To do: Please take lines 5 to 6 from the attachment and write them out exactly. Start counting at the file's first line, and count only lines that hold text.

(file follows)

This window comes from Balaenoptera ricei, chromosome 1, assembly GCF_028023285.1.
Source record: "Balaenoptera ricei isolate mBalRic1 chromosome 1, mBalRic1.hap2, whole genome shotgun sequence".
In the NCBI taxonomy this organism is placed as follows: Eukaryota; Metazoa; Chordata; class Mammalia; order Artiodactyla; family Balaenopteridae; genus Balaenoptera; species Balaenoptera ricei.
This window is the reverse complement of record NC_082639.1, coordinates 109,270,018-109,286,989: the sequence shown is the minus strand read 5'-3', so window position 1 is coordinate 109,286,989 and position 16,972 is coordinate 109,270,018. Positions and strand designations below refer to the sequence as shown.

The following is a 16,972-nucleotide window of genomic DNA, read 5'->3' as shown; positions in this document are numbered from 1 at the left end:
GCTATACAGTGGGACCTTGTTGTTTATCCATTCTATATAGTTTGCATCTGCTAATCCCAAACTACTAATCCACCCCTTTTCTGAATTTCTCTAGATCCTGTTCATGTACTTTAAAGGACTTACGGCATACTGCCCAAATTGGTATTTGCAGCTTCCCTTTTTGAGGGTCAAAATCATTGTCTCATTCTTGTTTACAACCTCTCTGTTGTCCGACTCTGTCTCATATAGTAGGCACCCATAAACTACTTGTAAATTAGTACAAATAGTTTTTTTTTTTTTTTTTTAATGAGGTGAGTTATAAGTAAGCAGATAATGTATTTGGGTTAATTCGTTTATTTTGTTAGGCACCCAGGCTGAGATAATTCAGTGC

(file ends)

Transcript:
The following is a 16,972-nucleotide window of genomic DNA, read 5'->3' as shown; positions in this document are numbered from 1 at the left end:
GCTATACAGTGGGACCTTGTTGTTTATCCATTCTATATAGTTTGCATCTGCTAATCCCAAACTACTAATCCACCCCTTTTCTGAATTTCTCTAGATCCTGTTCATGTACTTTAAAGGACTTACGGCATACTGCCCAAATTGGTATTTGCAGCTTCCCTTTTTGAGGGTCAAAATCATTGTCTCATTCTTGTTTACAACCTCTCTGTTGTCCGACTCTGTCTCATATAGTAGGCACCCATAAACTACTTGTAAATTAGTACAAATAGTTTTTTTTTTTTTTTTTTAATGAGGTGAGTTATAAGTAAGCAGATAATGTATTTGGGTTAATTCGTTTATTTTGTTAGGCACCCAGGCTGAGATAATTCAGTGC